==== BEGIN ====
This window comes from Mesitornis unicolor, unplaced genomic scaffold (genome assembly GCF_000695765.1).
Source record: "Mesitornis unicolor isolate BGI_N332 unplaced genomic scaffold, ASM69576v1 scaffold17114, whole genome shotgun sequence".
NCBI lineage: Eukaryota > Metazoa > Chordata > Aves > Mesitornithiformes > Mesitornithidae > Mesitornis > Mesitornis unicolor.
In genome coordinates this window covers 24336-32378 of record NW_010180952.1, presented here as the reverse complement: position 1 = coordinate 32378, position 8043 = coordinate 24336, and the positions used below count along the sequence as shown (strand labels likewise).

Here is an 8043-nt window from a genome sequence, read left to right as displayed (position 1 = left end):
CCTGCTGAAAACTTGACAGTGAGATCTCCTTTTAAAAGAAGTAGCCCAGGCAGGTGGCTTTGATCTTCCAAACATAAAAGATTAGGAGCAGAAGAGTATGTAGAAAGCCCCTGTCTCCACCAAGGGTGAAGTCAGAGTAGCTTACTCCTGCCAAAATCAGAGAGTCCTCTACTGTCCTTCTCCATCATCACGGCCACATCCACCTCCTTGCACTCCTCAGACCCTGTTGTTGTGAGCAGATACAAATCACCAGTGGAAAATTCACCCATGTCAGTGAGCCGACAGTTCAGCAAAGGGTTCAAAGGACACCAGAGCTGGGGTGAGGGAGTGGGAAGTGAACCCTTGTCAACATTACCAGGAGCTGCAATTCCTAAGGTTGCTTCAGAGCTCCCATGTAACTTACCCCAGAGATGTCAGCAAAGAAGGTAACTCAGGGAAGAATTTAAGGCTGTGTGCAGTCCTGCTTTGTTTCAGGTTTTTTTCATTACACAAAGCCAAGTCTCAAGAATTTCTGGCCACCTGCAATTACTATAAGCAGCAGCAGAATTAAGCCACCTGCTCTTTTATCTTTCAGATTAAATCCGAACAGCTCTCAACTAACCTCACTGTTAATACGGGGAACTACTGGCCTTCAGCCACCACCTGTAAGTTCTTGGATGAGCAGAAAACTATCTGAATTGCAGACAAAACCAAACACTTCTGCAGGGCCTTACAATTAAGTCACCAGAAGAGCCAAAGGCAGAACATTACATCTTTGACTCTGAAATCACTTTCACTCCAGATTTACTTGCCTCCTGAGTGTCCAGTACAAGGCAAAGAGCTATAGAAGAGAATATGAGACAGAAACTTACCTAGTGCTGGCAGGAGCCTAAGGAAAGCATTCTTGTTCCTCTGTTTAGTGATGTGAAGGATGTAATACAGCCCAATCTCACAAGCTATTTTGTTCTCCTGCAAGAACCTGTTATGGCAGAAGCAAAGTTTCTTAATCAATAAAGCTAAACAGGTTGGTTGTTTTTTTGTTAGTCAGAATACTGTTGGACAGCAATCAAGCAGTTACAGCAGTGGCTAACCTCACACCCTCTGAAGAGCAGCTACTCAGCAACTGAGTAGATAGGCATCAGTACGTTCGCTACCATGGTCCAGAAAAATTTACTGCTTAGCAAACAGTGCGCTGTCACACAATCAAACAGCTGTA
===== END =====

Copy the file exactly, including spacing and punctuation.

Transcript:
This window comes from Mesitornis unicolor, unplaced genomic scaffold (genome assembly GCF_000695765.1).
Source record: "Mesitornis unicolor isolate BGI_N332 unplaced genomic scaffold, ASM69576v1 scaffold17114, whole genome shotgun sequence".
NCBI lineage: Eukaryota > Metazoa > Chordata > Aves > Mesitornithiformes > Mesitornithidae > Mesitornis > Mesitornis unicolor.
In genome coordinates this window covers 24336-32378 of record NW_010180952.1, presented here as the reverse complement: position 1 = coordinate 32378, position 8043 = coordinate 24336, and the positions used below count along the sequence as shown (strand labels likewise).

Here is an 8043-nt window from a genome sequence, read left to right as displayed (position 1 = left end):
CCTGCTGAAAACTTGACAGTGAGATCTCCTTTTAAAAGAAGTAGCCCAGGCAGGTGGCTTTGATCTTCCAAACATAAAAGATTAGGAGCAGAAGAGTATGTAGAAAGCCCCTGTCTCCACCAAGGGTGAAGTCAGAGTAGCTTACTCCTGCCAAAATCAGAGAGTCCTCTACTGTCCTTCTCCATCATCACGGCCACATCCACCTCCTTGCACTCCTCAGACCCTGTTGTTGTGAGCAGATACAAATCACCAGTGGAAAATTCACCCATGTCAGTGAGCCGACAGTTCAGCAAAGGGTTCAAAGGACACCAGAGCTGGGGTGAGGGAGTGGGAAGTGAACCCTTGTCAACATTACCAGGAGCTGCAATTCCTAAGGTTGCTTCAGAGCTCCCATGTAACTTACCCCAGAGATGTCAGCAAAGAAGGTAACTCAGGGAAGAATTTAAGGCTGTGTGCAGTCCTGCTTTGTTTCAGGTTTTTTTCATTACACAAAGCCAAGTCTCAAGAATTTCTGGCCACCTGCAATTACTATAAGCAGCAGCAGAATTAAGCCACCTGCTCTTTTATCTTTCAGATTAAATCCGAACAGCTCTCAACTAACCTCACTGTTAATACGGGGAACTACTGGCCTTCAGCCACCACCTGTAAGTTCTTGGATGAGCAGAAAACTATCTGAATTGCAGACAAAACCAAACACTTCTGCAGGGCCTTACAATTAAGTCACCAGAAGAGCCAAAGGCAGAACATTACATCTTTGACTCTGAAATCACTTTCACTCCAGATTTACTTGCCTCCTGAGTGTCCAGTACAAGGCAAAGAGCTATAGAAGAGAATATGAGACAGAAACTTACCTAGTGCTGGCAGGAGCCTAAGGAAAGCATTCTTGTTCCTCTGTTTAGTGATGTGAAGGATGTAATACAGCCCAATCTCACAAGCTATTTTGTTCTCCTGCAAGAACCTGTTATGGCAGAAGCAAAGTTTCTTAATCAATAAAGCTAAACAGGTTGGTTGTTTTTTTGTTAGTCAGAATACTGTTGGACAGCAATCAAGCAGTTACAGCAGTGGCTAACCTCACACCCTCTGAAGAGCAGCTACTCAGCAACTGAGTAGATAGGCATCAGTACGTTCGCTACCATGGTCCAGAAAAATTTACTGCTTAGCAAACAGTGCGCTGTCACACAATCAAACAGCTGTA